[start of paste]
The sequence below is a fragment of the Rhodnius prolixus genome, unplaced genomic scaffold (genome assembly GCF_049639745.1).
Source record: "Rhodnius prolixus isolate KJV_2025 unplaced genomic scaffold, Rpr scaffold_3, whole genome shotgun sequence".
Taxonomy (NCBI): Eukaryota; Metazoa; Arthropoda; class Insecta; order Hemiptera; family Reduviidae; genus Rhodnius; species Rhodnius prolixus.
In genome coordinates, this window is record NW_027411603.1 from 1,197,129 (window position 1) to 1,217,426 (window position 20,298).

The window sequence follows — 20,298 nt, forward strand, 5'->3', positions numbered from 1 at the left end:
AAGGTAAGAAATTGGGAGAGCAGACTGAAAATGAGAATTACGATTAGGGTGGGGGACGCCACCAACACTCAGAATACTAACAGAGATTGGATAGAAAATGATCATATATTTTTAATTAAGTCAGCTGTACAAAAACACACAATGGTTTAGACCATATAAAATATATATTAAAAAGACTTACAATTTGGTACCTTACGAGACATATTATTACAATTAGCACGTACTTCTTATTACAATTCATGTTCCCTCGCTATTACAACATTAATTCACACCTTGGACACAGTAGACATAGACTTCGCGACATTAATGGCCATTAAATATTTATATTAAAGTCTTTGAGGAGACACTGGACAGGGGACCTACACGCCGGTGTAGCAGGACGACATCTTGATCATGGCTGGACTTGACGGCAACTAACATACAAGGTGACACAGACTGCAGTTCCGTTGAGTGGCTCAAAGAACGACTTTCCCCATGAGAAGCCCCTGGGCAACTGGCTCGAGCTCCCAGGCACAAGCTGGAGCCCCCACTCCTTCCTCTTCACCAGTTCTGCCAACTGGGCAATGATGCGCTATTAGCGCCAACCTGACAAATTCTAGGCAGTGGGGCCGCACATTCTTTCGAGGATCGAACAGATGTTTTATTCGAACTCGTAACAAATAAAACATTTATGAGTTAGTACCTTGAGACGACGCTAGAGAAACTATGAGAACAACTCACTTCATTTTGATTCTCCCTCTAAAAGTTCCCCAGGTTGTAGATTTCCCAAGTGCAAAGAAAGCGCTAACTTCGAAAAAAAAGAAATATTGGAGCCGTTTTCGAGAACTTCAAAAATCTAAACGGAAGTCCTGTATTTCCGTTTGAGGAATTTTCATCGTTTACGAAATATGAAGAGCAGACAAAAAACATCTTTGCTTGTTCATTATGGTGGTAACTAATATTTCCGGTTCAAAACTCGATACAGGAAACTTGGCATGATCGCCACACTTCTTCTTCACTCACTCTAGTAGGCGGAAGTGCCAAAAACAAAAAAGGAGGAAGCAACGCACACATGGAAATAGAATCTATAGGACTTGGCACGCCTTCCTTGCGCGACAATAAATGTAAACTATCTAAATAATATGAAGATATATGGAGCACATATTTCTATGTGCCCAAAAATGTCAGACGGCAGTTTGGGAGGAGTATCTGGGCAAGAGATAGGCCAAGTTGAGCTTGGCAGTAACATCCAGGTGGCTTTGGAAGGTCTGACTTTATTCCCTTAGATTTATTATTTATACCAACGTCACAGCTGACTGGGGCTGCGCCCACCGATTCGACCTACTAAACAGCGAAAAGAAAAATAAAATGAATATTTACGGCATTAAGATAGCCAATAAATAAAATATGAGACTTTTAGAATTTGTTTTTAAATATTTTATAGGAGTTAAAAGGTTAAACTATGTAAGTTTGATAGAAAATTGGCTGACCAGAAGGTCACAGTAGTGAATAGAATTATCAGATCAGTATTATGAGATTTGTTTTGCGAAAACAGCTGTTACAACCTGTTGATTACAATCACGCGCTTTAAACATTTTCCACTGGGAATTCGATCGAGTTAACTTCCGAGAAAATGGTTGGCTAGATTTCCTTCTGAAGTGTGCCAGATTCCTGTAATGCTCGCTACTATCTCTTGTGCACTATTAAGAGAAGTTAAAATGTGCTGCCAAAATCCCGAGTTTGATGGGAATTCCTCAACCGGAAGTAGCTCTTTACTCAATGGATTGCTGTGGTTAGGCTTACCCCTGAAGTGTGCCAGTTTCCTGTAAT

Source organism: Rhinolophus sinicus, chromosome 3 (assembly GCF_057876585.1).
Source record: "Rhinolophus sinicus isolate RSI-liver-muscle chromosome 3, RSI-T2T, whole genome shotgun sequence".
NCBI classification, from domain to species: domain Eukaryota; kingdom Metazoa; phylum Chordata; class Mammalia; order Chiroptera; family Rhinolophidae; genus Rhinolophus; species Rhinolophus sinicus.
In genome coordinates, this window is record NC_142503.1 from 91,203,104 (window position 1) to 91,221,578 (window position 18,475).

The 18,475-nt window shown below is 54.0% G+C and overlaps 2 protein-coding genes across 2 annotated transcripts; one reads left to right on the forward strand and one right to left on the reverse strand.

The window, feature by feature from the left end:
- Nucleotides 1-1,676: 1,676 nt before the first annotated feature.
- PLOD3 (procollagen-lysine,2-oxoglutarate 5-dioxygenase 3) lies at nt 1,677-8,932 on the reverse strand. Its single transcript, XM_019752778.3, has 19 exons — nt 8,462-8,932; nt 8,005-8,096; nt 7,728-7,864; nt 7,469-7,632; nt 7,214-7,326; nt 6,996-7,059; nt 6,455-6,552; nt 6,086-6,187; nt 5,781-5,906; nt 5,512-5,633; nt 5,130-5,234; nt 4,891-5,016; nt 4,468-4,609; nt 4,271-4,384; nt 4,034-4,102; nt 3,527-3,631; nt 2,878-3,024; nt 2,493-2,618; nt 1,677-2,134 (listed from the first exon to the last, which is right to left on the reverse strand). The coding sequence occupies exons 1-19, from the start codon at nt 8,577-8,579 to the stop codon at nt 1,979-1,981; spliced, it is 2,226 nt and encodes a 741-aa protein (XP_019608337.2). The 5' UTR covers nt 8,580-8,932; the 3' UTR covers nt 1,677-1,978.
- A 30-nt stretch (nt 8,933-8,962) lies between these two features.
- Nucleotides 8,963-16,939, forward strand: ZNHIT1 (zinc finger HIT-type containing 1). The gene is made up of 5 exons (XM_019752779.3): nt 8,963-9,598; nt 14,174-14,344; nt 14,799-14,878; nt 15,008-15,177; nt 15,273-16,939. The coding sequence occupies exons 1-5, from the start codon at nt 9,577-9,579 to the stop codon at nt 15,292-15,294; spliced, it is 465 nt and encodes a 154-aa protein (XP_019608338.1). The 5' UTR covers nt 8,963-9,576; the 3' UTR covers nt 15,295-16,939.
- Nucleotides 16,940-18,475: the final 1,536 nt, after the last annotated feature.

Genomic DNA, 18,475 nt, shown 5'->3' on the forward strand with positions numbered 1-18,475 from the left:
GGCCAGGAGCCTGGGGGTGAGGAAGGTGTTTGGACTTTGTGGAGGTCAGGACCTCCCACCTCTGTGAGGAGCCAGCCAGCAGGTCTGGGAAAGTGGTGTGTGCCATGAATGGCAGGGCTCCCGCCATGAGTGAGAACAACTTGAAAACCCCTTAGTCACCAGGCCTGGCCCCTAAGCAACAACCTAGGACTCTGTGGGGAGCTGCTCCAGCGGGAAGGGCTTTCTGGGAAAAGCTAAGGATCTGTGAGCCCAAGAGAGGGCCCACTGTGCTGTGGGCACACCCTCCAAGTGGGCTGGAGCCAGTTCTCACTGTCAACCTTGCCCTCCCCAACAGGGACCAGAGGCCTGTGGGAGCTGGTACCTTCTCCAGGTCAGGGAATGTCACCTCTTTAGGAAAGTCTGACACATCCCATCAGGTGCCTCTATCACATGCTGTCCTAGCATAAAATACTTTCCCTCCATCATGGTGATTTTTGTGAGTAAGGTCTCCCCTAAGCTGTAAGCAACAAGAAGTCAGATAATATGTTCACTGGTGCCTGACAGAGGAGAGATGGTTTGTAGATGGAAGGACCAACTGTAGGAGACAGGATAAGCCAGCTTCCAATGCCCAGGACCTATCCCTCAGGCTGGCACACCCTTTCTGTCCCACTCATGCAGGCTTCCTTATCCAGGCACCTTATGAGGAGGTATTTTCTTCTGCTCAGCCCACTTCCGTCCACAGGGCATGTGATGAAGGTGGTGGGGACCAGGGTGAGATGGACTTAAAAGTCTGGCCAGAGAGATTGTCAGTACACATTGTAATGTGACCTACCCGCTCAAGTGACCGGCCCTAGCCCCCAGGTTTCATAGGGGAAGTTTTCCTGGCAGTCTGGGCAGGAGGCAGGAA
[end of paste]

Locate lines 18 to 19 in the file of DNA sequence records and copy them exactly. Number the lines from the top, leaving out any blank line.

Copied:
Genomic DNA, 18,475 nt, shown 5'->3' on the forward strand with positions numbered 1-18,475 from the left:
GGCCAGGAGCCTGGGGGTGAGGAAGGTGTTTGGACTTTGTGGAGGTCAGGACCTCCCACCTCTGTGAGGAGCCAGCCAGCAGGTCTGGGAAAGTGGTGTGTGCCATGAATGGCAGGGCTCCCGCCATGAGTGAGAACAACTTGAAAACCCCTTAGTCACCAGGCCTGGCCCCTAAGCAACAACCTAGGACTCTGTGGGGAGCTGCTCCAGCGGGAAGGGCTTTCTGGGAAAAGCTAAGGATCTGTGAGCCCAAGAGAGGGCCCACTGTGCTGTGGGCACACCCTCCAAGTGGGCTGGAGCCAGTTCTCACTGTCAACCTTGCCCTCCCCAACAGGGACCAGAGGCCTGTGGGAGCTGGTACCTTCTCCAGGTCAGGGAATGTCACCTCTTTAGGAAAGTCTGACACATCCCATCAGGTGCCTCTATCACATGCTGTCCTAGCATAAAATACTTTCCCTCCATCATGGTGATTTTTGTGAGTAAGGTCTCCCCTAAGCTGTAAGCAACAAGAAGTCAGATAATATGTTCACTGGTGCCTGACAGAGGAGAGATGGTTTGTAGATGGAAGGACCAACTGTAGGAGACAGGATAAGCCAGCTTCCAATGCCCAGGACCTATCCCTCAGGCTGGCACACCCTTTCTGTCCCACTCATGCAGGCTTCCTTATCCAGGCACCTTATGAGGAGGTATTTTCTTCTGCTCAGCCCACTTCCGTCCACAGGGCATGTGATGAAGGTGGTGGGGACCAGGGTGAGATGGACTTAAAAGTCTGGCCAGAGAGATTGTCAGTACACATTGTAATGTGACCTACCCGCTCAAGTGACCGGCCCTAGCCCCCAGGTTTCATAGGGGAAGTTTTCCTGGCAGTCTGGGCAGGAGGCAGGAA